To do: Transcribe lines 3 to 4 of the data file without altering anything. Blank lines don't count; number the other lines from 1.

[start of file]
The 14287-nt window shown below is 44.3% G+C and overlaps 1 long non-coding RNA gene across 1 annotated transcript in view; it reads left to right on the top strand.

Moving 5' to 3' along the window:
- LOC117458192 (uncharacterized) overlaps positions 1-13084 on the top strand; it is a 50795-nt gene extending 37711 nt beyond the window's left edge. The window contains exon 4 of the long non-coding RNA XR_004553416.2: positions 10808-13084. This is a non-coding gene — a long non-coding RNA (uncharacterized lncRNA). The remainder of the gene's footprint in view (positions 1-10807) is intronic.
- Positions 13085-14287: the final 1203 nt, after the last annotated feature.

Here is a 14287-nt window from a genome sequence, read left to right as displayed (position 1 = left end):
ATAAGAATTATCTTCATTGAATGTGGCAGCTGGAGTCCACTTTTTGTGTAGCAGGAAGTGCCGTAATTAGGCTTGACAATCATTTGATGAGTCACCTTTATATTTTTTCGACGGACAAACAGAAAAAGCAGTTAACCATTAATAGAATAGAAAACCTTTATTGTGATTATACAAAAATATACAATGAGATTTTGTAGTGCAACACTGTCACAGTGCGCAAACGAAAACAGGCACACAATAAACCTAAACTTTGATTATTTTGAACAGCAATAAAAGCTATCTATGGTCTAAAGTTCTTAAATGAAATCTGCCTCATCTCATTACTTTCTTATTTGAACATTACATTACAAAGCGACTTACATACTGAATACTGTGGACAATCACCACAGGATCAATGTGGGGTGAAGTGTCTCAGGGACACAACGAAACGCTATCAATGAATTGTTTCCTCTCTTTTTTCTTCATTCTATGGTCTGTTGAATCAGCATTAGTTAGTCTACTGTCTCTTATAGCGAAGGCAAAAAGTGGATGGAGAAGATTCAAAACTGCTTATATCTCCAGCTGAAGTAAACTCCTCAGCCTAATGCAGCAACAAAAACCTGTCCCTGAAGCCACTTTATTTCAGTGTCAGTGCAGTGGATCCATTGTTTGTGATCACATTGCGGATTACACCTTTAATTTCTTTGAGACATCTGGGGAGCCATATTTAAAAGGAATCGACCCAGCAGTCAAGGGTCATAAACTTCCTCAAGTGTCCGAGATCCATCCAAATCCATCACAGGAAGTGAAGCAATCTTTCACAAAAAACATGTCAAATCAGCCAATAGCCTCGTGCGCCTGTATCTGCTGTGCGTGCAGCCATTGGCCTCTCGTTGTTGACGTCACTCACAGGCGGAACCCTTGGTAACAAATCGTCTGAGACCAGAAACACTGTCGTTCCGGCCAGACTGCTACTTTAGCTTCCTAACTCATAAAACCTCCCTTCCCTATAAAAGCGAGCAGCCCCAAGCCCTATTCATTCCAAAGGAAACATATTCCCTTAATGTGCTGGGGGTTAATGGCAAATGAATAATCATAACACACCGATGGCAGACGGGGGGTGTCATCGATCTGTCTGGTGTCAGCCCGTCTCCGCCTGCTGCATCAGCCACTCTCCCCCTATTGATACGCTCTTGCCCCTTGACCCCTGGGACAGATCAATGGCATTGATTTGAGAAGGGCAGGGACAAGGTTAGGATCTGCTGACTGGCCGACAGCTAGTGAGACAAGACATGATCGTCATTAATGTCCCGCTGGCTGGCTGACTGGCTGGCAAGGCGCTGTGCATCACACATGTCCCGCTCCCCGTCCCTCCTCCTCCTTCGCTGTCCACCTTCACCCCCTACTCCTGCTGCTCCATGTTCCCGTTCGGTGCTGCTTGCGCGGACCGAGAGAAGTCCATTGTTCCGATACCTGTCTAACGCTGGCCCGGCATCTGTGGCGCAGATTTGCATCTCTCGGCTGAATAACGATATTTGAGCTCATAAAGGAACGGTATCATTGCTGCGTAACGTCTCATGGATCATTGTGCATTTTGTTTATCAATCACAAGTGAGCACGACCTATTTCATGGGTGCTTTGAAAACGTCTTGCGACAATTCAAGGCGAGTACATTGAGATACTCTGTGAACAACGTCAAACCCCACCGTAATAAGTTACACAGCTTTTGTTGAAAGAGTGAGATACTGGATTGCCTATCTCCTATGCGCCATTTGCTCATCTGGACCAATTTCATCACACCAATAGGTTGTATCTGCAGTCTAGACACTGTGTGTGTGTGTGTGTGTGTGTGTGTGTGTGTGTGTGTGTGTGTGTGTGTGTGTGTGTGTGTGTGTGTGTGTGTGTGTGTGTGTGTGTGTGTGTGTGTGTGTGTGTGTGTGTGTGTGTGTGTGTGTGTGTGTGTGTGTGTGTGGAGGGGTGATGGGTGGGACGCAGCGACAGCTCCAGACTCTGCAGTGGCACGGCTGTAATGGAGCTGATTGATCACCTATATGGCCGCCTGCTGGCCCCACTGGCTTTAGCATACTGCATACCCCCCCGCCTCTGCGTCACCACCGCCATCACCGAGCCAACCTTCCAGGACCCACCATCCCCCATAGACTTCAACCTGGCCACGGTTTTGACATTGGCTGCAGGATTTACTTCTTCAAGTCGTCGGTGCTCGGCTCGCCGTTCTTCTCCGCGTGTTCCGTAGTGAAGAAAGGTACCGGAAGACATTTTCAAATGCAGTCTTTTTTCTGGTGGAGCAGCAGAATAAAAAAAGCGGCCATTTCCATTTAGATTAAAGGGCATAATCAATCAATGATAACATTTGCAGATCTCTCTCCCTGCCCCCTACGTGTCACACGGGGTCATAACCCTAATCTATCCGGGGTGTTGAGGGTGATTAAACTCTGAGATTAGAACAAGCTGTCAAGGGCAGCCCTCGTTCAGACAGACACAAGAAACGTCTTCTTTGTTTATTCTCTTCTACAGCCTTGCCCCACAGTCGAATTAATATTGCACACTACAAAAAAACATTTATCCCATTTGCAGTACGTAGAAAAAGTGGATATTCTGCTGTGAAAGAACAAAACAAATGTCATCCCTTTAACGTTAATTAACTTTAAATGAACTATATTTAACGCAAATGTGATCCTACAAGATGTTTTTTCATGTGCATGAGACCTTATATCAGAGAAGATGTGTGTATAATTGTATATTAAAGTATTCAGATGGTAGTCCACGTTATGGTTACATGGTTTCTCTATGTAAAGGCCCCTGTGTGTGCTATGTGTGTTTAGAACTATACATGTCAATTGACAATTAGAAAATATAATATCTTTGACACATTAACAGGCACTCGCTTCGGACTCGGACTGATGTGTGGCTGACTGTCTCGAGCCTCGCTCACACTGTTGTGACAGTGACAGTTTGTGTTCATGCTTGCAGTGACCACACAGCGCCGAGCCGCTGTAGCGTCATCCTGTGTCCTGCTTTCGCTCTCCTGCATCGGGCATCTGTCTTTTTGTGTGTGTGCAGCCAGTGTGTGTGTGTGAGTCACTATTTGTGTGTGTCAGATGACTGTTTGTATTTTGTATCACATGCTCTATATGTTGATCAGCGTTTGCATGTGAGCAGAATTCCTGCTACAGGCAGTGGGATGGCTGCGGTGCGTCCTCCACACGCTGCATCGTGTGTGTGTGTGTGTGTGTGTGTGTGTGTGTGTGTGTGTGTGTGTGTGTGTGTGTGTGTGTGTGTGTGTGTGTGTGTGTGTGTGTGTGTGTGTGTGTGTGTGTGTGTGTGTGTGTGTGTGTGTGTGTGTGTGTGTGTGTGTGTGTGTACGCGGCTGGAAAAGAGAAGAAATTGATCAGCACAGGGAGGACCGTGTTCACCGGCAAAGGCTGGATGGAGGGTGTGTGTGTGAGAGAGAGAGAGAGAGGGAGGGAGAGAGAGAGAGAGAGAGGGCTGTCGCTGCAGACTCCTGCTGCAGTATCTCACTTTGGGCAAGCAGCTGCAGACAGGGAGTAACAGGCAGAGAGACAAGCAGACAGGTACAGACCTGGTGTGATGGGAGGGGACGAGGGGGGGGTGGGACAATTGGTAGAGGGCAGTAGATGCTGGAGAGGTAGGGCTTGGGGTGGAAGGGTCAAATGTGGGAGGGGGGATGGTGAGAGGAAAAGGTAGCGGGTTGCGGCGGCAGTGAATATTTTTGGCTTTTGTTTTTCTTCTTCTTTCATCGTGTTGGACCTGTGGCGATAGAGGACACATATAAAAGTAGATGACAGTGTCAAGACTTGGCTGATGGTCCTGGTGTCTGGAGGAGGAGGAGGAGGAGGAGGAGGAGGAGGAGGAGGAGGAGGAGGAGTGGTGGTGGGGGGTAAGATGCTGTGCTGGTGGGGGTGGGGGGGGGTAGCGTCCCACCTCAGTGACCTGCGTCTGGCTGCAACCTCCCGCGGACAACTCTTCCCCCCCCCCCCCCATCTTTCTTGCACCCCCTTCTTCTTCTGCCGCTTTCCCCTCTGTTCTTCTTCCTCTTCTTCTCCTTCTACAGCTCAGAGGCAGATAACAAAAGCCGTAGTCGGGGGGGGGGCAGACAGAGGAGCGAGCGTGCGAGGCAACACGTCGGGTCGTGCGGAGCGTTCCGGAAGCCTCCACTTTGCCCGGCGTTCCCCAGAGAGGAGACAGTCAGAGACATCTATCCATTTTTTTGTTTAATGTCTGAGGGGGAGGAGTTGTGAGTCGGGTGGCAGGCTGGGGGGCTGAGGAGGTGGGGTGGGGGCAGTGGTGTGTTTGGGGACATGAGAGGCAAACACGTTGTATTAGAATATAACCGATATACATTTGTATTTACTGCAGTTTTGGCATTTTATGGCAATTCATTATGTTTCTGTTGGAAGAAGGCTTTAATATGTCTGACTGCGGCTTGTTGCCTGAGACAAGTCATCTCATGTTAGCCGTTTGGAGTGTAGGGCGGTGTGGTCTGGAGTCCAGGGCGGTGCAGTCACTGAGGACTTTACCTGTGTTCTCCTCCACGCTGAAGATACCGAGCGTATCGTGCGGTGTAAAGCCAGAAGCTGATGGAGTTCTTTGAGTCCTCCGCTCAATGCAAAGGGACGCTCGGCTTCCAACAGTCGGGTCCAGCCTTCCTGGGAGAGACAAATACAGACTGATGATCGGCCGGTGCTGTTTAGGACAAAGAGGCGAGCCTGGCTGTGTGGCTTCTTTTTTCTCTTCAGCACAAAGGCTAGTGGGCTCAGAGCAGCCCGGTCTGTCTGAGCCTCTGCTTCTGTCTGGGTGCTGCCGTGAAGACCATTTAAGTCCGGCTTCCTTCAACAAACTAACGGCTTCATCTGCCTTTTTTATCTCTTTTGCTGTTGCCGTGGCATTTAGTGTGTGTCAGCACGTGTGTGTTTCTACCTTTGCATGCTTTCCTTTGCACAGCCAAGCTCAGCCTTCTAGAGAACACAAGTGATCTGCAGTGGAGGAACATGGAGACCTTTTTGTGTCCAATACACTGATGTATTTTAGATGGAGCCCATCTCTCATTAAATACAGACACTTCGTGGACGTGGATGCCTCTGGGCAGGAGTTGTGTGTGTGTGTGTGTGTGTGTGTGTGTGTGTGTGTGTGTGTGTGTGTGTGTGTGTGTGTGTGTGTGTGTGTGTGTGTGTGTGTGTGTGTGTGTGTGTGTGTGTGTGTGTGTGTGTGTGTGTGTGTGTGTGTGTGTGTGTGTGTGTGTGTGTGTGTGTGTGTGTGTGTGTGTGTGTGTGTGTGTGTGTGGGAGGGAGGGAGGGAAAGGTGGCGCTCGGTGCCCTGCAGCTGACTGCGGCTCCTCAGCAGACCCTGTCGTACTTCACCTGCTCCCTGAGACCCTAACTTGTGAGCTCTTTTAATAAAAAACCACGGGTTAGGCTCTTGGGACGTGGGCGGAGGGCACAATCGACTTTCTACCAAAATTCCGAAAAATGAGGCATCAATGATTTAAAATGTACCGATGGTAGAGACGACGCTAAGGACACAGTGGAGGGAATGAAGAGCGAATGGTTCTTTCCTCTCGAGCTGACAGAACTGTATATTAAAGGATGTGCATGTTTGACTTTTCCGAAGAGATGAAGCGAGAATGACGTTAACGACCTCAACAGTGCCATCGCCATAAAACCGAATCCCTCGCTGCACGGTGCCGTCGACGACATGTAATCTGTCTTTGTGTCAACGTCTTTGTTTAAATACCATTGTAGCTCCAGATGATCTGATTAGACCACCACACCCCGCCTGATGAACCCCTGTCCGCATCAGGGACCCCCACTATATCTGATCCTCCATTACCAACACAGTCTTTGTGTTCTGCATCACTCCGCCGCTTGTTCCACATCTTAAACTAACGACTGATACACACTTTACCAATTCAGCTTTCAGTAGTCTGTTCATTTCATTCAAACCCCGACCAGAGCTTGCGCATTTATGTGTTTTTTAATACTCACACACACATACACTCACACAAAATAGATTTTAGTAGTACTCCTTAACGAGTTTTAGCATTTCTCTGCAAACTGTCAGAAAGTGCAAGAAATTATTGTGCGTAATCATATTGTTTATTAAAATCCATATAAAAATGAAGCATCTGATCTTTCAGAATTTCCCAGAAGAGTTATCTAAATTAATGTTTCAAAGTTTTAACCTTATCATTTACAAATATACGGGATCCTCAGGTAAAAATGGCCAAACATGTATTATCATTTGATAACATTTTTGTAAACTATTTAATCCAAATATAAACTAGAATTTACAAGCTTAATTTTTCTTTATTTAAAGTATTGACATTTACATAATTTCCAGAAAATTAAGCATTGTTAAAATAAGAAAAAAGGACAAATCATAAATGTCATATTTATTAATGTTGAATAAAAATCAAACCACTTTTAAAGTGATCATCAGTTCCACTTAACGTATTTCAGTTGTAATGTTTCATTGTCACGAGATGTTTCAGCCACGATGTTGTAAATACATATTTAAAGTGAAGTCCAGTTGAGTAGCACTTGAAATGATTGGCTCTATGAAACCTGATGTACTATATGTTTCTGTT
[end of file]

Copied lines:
- LOC117458192 (uncharacterized) overlaps positions 1-13084 on the top strand; it is a 50795-nt gene extending 37711 nt beyond the window's left edge. The window contains exon 4 of the long non-coding RNA XR_004553416.2: positions 10808-13084. This is a non-coding gene — a long non-coding RNA (uncharacterized lncRNA). The remainder of the gene's footprint in view (positions 1-10807) is intronic.
- Positions 13085-14287: the final 1203 nt, after the last annotated feature.